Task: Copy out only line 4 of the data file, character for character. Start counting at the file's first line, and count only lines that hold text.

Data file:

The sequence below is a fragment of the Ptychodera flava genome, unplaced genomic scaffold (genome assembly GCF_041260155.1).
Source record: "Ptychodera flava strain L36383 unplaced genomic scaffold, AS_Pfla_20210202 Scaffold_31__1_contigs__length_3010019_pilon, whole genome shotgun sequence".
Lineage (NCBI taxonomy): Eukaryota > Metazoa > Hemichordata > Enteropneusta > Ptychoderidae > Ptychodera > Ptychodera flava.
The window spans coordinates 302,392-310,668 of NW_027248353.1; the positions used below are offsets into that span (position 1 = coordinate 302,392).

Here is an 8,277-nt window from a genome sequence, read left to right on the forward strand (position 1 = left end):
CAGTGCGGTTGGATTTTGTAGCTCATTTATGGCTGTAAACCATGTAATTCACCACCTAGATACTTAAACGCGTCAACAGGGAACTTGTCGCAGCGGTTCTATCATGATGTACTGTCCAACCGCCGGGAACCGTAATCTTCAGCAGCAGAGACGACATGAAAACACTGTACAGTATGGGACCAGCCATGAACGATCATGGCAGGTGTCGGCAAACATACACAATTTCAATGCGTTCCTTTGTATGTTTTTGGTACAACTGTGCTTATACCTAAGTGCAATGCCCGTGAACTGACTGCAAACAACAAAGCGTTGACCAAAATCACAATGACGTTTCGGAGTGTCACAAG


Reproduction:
The window spans coordinates 302,392-310,668 of NW_027248353.1; the positions used below are offsets into that span (position 1 = coordinate 302,392).